Beyond the dyad: uncovering higher-order structure within cohesive animal groups

Federico Musciotto, Danai Papageorgiou, Federico Battiston, Damien Farine

Research output: Other contribution


Revealing the consequences of social structure in animal societies is largely determined by our ability to accurately estimate functionally relevant patterns of social contact among individuals. To date, studies have predominantly built up social structure from dyadic connections. However, many associations or interactions can involve more than two individuals participating together, which current approaches cannot distinguish from independent sets of dyadic connections. Here we demonstrate the application of higher-order networks to detect the central roles of dominance and sex in structuring social groups of vulturine guineafowl (Acryllium vulturinum). Specifically, we find that while females and low-ranking group members engage in more dyadic interactions, males and more dominant group members are substantially more likely to be observed forming hyperlinks—edges that contain more than two individuals (e.g. a triad). These results demonstrate how higher-order networks can provide a deeper understanding of the multidimensionality in the difference of centrality among group members.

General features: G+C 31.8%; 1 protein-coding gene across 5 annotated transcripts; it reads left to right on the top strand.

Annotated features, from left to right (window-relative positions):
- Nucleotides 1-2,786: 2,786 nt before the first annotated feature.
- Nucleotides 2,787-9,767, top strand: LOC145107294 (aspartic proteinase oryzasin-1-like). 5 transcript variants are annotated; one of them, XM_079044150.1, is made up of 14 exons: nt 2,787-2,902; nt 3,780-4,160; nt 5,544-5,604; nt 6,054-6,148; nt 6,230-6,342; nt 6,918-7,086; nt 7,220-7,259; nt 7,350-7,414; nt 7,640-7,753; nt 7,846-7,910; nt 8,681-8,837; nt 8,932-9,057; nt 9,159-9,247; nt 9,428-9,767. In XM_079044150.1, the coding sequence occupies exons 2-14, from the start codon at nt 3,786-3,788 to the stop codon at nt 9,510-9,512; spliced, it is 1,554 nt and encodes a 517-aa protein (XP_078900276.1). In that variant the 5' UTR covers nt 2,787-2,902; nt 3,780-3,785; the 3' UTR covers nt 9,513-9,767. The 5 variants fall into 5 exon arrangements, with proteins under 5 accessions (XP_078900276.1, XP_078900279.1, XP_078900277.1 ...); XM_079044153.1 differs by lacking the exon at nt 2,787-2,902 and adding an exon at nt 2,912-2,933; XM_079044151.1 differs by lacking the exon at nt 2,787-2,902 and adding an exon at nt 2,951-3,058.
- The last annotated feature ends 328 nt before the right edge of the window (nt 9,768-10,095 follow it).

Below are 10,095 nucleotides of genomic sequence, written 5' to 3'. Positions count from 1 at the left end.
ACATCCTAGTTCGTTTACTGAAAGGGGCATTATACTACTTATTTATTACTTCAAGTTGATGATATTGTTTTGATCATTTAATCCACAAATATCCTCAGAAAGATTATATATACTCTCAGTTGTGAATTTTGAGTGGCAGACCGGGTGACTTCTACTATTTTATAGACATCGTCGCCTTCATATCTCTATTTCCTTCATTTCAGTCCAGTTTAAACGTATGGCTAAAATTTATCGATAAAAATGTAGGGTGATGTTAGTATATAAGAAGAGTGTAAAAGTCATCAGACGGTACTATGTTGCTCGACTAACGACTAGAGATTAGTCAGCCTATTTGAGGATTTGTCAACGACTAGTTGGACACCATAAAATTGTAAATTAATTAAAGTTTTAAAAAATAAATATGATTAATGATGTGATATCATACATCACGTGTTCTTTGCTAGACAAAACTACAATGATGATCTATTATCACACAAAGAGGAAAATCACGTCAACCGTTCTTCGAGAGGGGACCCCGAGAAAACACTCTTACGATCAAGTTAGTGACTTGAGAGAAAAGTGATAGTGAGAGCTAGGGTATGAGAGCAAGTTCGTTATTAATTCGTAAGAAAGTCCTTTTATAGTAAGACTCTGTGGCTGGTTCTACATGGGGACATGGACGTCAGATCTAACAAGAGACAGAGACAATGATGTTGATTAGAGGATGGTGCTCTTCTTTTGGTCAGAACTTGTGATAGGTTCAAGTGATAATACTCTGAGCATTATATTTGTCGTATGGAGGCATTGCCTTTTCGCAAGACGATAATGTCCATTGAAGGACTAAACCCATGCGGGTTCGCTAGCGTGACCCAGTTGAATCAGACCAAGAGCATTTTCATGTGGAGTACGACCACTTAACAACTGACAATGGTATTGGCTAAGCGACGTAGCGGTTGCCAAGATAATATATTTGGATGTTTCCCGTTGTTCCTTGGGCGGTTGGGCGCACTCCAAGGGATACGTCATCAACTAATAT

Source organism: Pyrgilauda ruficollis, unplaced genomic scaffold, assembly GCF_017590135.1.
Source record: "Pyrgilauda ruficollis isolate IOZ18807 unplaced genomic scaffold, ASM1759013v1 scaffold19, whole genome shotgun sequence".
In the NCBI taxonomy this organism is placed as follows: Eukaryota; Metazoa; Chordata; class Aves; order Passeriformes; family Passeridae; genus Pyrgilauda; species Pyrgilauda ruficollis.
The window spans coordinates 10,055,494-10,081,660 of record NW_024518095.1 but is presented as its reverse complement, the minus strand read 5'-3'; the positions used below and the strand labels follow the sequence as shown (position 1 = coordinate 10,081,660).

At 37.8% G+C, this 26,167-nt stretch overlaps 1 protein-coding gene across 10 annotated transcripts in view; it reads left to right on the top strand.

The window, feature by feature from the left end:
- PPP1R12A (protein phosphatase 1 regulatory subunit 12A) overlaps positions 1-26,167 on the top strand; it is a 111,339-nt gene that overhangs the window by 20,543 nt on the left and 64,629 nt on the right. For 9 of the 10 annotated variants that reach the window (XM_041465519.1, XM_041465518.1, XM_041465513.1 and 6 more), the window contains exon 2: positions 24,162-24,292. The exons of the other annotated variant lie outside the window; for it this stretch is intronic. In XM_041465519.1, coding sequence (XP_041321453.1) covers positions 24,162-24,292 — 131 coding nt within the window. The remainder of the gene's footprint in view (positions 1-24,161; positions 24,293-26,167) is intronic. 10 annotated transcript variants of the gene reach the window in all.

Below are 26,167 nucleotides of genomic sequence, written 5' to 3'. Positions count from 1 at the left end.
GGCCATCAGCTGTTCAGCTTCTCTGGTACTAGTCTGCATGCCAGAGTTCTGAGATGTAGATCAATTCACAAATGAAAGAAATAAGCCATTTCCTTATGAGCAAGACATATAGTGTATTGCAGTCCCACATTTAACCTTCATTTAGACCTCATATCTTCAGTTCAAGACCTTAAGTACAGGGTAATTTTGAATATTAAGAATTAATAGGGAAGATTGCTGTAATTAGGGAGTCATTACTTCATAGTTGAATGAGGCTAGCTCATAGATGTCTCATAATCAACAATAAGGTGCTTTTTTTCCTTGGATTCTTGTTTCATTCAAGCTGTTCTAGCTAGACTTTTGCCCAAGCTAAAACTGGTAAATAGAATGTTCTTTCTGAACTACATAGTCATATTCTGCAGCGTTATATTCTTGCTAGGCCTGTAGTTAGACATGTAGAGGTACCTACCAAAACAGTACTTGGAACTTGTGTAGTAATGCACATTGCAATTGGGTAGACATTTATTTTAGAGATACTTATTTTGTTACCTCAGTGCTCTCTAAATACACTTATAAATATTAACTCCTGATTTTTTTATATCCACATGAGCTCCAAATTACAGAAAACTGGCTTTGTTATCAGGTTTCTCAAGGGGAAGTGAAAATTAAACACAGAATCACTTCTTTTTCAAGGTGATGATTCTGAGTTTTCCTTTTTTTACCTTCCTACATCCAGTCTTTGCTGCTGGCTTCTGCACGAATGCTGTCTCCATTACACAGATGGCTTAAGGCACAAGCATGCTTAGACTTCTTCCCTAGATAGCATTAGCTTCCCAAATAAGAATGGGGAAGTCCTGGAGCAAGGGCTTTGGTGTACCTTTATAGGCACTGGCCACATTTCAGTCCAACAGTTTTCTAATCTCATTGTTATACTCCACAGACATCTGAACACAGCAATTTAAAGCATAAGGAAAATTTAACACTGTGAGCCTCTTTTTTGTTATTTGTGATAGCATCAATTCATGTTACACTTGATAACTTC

Original languageEnglish
Publication statusPublished - 30 May 2022


Dive into the research topics of 'Beyond the dyad: uncovering higher-order structure within cohesive animal groups'. Together they form a unique fingerprint.

Cite this